Monday, July 28, 2008

Sunday Passage

July 28, 2008, Sunday Passage

Dear Family and Friends,

I must go down to the seas again,
To the lonely sea and sky,
And all I ask is a tall ship
And a star to steer her by;
And the wheel’s kick and the wind’s song
And the white sail’s shaking
And a gray mist on the sea’s face,
And a gray dawn breaking.

I have been taking to the sea early in the morning. I don’t need an alarm clock as I am on the 5:00 a.m. automatic pilot…wide awake and ready for the day. I rise and put old kettle on for tea in the early darkness. While I wait for it to boil, I toss on my old tee shirt and shorts, tie back my hair and put my sunglasses in my pocket. When the water boils, I make my tea adorned with cream and sugar, and I am ready.

I open the front door of the cottage and dawn is close, but still darkness prevails. The early morning song of our nesting cardinals breaks the silence and I know that I have time to get to the beach before the sun arrives.

The sound of the water…of waves on sand and current upon current upon current greets me well before I reach the sand. When I reach the beach the sand is cool beneath my feet after a night of pale moonlight. I look for shadows on the beach…couples bringing chairs to watch the glory of morning or stray beachcombers, but on this day I am alone. There is not a single soul as far as I can look in either direction. I am in awe of this holy moment and my breath is caught in my throat.

I head down to the water and begin my walk where sea meets land, one foot in each dimension. The deep gray of late dawn commingles with pale shards of crimson and pink. I walk with a clear head and with no destination in mind…just walking.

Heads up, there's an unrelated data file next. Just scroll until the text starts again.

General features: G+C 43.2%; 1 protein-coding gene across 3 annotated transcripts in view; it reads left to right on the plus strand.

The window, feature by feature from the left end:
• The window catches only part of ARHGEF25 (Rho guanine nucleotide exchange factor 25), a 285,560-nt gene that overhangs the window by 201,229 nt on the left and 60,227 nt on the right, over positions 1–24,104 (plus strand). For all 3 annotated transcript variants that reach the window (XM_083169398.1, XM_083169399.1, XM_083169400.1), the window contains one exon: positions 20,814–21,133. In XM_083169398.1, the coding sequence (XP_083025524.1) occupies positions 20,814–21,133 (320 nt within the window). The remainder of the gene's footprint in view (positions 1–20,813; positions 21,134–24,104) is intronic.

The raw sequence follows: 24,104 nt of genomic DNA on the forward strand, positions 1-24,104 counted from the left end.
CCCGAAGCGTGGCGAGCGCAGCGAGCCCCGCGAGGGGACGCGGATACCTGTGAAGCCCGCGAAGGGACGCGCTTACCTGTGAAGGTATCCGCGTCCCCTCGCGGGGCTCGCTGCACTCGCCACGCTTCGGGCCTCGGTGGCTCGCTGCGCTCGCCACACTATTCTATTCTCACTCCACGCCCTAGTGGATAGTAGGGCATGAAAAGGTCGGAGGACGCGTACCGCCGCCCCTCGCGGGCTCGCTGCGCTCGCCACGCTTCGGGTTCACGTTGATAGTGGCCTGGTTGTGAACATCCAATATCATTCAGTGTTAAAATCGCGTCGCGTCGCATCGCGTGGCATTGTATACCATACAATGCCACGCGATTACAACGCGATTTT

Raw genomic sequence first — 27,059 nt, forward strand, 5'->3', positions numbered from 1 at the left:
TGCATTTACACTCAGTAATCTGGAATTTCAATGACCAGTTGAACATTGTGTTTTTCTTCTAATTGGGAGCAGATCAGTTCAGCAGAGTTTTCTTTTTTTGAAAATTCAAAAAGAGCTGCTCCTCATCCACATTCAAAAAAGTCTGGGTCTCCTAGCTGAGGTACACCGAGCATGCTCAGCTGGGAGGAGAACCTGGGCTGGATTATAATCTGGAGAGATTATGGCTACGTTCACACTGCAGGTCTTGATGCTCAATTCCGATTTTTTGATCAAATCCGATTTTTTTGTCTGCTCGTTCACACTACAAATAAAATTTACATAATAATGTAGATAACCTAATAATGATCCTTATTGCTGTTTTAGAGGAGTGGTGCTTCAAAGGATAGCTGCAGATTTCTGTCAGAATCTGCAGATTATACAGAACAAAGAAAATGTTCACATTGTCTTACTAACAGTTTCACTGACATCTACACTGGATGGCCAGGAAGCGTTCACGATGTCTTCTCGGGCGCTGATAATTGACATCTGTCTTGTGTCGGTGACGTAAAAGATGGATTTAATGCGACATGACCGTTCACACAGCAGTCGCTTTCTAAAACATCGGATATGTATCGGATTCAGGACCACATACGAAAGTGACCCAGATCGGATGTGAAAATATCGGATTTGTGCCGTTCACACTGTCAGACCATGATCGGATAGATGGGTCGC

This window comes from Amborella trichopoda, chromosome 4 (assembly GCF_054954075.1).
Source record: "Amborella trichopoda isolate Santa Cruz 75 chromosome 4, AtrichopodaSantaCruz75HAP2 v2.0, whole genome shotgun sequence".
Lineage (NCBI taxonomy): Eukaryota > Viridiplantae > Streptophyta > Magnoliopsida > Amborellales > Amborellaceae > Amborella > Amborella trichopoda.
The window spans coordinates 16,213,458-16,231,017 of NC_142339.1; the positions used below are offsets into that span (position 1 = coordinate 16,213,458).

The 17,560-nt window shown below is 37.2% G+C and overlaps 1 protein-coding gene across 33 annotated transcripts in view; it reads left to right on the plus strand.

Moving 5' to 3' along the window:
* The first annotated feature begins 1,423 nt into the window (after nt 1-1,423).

I must go down to the seas again,
For the call of the running tide
Is a wild call and a clear call
That may not be denied;
And all I ask is a windy day with the white clouds flying,
And the flung spray and the blown spume,
And the sea-gulls crying.

I pass the turtle nesting areas, some of which I helped locate and enclose in these same early morning walks. On this day I think the sun will stay hidden until mid day as I can now see the heavy clouds in the East. I am not disappointed as I am enjoying the moment. I turn to head back as the early morning begins to unfold all that was hidden in the darkness. The ghost crabs dart and disappear before I can reach them, their bulging eyes peering at me, a foreigner in their world.

On the sand dunes, the ripening sea oats sway in the gentle breeze that has now picked up. I now see the form of a couple walking towards me, still so far in the distance that our voices are lost would be lost in the wind. I pick up a shell, a lady’s slipper that appears to be perfect, but then again I think all the shells are perfect. I slip it into my pocket and turn to look behind me. I stop. I stare. I lose all conscious thoughts. For there before me is the sun…against the dark morning clouds. It is a scarlet, blood red perfect sphere. In all my life I have never seen such a sunrise. I want to weep or sing or dance, but instead I sit on the damp sand to watch.

As the day brightens I look back out to sea and watch pods of dancing dolphins in front of me. They frolic and play without a notice to this spectacular sunrise, or do they notice? Finally, I sigh, stand up and continue on my walk. The couple that was so far away now approaches me. We talk about the sunrise. “Have you ever…?” I say. They shake their heads. They are tourists and are just starting their vacation. They continue down the beach holding hands. I meet a jogger, we also talk. How can we not?

By the time I get back to my exit, the sun is high, the red is gone, but for the memory and there are a few other folks emerging from small wind blown cottages. It will be a hot day and a good beach day, but I have had my beach day already.

I pick up my cup where I left it hidden in the dunes and go home to my waking village of Ocracoke. The garden gate creaks as I open it, and my day begins.

I must go down to the seas again,
To the vagrant gypsy life,
To the gull’s way and the whale’s way,
Where the wind’s like a whetted knife;
And all I ask is a merry yarn
From a laughing fellow-rover
And quiet sleep and a sweet dream
When the long trick’s over.

John Masefield

Love to all,
Lou Ann

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